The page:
For journalers, there is no such thing as too many journals. So when Lynda Abare of 5 Acre Arts taught her copper-cover journal again, I signed up again. This time I wanted to make the journal for someone else. Lynda does amazing things with repujado–metal embossing. And today’s amazing thing was a copper-covered, metal-embossed journal.
Lynda’s class is relaxed and chatty. She helps you when you don’t understand what to do, and her kits make you feel like an expert when you are no such thing. What makes this journal wonderful is that the complicated binding is easy-peasy. The individual signatures (groups of pages) are stitched together in a running stitch. The stitch is strong and creates holders for the ribbons that hold the signatures together with decorative paper panels. The ribbons can be adjusted so the book is either tight and designed for writing only, or looser and ready for pasting in tickets, memorabilia, and photos.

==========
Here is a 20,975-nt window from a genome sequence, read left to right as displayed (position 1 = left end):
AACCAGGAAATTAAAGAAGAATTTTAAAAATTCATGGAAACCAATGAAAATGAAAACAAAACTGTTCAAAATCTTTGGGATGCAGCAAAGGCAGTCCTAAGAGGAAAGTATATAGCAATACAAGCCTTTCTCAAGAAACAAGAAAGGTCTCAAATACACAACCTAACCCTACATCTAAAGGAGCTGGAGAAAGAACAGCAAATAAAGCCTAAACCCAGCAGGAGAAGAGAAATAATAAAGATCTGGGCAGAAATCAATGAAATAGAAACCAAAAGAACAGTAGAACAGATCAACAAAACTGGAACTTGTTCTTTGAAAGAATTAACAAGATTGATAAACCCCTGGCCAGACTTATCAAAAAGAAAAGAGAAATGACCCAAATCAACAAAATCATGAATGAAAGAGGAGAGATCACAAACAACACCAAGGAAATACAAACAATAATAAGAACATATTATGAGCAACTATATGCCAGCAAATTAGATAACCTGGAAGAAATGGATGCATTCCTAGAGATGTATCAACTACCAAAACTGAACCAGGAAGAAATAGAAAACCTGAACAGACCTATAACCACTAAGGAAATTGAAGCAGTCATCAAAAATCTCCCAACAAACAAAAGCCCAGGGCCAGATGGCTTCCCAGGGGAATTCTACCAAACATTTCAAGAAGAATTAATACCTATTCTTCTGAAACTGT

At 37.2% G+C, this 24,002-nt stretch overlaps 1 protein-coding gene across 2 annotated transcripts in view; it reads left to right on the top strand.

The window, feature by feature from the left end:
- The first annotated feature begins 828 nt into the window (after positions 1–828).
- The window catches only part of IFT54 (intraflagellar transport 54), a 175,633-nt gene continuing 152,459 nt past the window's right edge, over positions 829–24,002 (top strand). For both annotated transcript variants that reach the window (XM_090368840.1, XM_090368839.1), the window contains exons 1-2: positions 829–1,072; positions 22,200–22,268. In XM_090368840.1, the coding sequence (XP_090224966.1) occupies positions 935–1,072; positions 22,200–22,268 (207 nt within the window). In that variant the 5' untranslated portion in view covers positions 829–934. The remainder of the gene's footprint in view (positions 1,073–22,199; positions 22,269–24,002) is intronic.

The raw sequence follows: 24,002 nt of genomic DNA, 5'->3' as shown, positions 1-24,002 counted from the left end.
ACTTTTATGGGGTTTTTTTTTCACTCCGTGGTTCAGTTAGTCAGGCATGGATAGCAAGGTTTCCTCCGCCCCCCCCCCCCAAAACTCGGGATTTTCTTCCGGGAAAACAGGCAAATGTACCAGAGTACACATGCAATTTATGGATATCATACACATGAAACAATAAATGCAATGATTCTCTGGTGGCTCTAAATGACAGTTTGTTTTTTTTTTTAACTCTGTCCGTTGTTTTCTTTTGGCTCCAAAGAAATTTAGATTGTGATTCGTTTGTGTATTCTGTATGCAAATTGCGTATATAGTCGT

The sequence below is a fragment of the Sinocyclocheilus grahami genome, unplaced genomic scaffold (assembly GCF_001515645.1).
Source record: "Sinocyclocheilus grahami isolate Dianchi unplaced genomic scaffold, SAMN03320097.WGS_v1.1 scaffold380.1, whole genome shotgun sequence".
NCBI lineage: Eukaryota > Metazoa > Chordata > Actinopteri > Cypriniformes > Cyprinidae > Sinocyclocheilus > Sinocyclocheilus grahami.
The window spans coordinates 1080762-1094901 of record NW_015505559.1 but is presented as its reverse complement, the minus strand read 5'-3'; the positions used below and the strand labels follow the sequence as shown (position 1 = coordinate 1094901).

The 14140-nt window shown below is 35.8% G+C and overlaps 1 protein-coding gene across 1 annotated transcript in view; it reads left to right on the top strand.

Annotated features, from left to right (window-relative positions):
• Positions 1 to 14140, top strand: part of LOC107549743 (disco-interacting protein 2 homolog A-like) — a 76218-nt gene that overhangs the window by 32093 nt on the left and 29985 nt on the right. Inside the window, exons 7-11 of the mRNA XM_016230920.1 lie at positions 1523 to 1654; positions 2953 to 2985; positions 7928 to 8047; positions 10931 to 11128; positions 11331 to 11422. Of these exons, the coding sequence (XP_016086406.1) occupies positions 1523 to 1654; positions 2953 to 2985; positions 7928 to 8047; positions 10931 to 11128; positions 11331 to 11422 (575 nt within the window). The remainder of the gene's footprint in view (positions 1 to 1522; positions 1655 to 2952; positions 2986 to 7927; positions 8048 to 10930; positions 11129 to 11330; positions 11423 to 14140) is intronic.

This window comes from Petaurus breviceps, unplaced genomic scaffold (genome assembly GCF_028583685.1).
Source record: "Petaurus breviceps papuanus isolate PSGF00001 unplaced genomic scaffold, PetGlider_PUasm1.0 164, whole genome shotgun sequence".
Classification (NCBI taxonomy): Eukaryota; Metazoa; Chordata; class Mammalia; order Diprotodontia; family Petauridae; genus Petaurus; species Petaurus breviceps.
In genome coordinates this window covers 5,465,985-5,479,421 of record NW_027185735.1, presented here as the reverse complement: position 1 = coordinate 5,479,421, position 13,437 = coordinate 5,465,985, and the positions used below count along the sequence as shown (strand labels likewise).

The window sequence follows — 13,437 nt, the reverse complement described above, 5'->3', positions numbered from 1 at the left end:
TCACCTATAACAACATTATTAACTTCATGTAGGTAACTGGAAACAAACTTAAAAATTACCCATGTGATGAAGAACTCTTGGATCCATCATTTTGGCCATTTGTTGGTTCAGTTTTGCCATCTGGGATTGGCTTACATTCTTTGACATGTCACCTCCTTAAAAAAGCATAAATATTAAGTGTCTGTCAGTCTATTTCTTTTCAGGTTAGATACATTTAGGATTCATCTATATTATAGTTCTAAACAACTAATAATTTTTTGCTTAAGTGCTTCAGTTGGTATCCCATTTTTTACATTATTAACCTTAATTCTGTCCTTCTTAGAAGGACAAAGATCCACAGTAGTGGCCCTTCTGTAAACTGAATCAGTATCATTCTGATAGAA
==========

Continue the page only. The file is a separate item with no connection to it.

There are other choices, too. You can make the front and back the same, or you can choose a different pattern. Lynda brings in stencils and rubbing plates–enough to make everyone feel they have chosen the best design for their journal.
I chose a braided pattern for the back. It says something about the complications we face in life and how we use them to create a pattern we recognize and can use for strength or for beauty.
Once you’ve done the embossing, there are two more choices–you can color the covers using a torch or a chemical oxidation. The oxidation is done with liver of sulfur, and I used enough of that when I made jewelry. And I love a good torch. So I torched both sides of the copper to make it look old and used. I like a book that’s wiser than I am.
If you live (or are visiting) in the Phoenix area, check Lynda’s website and see if she’s teaching. No prior experience is necessary to turn out a useful and beautiful journal.
And if you need to fill up that journal? Well, then, you can get in touch with me. I help people decide how to fill up their journals.
—Quinn McDonald is a writer and artist who teaches raw-art journaling–keeping an art journal for people who can’t draw.